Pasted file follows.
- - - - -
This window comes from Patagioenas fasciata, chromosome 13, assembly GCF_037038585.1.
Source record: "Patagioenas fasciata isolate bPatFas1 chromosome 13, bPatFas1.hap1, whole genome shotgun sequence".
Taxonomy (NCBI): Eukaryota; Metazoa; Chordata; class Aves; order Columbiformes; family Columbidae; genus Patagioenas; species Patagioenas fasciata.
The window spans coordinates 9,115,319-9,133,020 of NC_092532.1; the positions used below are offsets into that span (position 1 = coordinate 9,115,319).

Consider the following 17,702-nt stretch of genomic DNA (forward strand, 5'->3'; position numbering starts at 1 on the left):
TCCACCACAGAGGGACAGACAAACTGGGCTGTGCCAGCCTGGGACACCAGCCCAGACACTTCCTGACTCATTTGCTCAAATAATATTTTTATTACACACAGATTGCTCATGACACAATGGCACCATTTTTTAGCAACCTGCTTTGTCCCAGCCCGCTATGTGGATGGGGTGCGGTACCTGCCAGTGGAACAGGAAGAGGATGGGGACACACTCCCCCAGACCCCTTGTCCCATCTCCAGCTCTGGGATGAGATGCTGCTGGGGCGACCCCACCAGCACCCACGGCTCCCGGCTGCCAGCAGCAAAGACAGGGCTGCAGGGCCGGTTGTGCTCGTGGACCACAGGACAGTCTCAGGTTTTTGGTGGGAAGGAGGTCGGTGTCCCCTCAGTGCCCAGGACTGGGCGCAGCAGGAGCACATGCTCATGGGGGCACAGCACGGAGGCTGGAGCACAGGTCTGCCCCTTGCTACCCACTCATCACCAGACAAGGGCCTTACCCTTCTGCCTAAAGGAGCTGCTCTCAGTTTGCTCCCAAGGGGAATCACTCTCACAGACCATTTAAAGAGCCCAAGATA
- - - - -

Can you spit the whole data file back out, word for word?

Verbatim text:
This window comes from Patagioenas fasciata, chromosome 13, assembly GCF_037038585.1.
Source record: "Patagioenas fasciata isolate bPatFas1 chromosome 13, bPatFas1.hap1, whole genome shotgun sequence".
Taxonomy (NCBI): Eukaryota; Metazoa; Chordata; class Aves; order Columbiformes; family Columbidae; genus Patagioenas; species Patagioenas fasciata.
The window spans coordinates 9,115,319-9,133,020 of NC_092532.1; the positions used below are offsets into that span (position 1 = coordinate 9,115,319).

Consider the following 17,702-nt stretch of genomic DNA (forward strand, 5'->3'; position numbering starts at 1 on the left):
TCCACCACAGAGGGACAGACAAACTGGGCTGTGCCAGCCTGGGACACCAGCCCAGACACTTCCTGACTCATTTGCTCAAATAATATTTTTATTACACACAGATTGCTCATGACACAATGGCACCATTTTTTAGCAACCTGCTTTGTCCCAGCCCGCTATGTGGATGGGGTGCGGTACCTGCCAGTGGAACAGGAAGAGGATGGGGACACACTCCCCCAGACCCCTTGTCCCATCTCCAGCTCTGGGATGAGATGCTGCTGGGGCGACCCCACCAGCACCCACGGCTCCCGGCTGCCAGCAGCAAAGACAGGGCTGCAGGGCCGGTTGTGCTCGTGGACCACAGGACAGTCTCAGGTTTTTGGTGGGAAGGAGGTCGGTGTCCCCTCAGTGCCCAGGACTGGGCGCAGCAGGAGCACATGCTCATGGGGGCACAGCACGGAGGCTGGAGCACAGGTCTGCCCCTTGCTACCCACTCATCACCAGACAAGGGCCTTACCCTTCTGCCTAAAGGAGCTGCTCTCAGTTTGCTCCCAAGGGGAATCACTCTCACAGACCATTTAAAGAGCCCAAGATA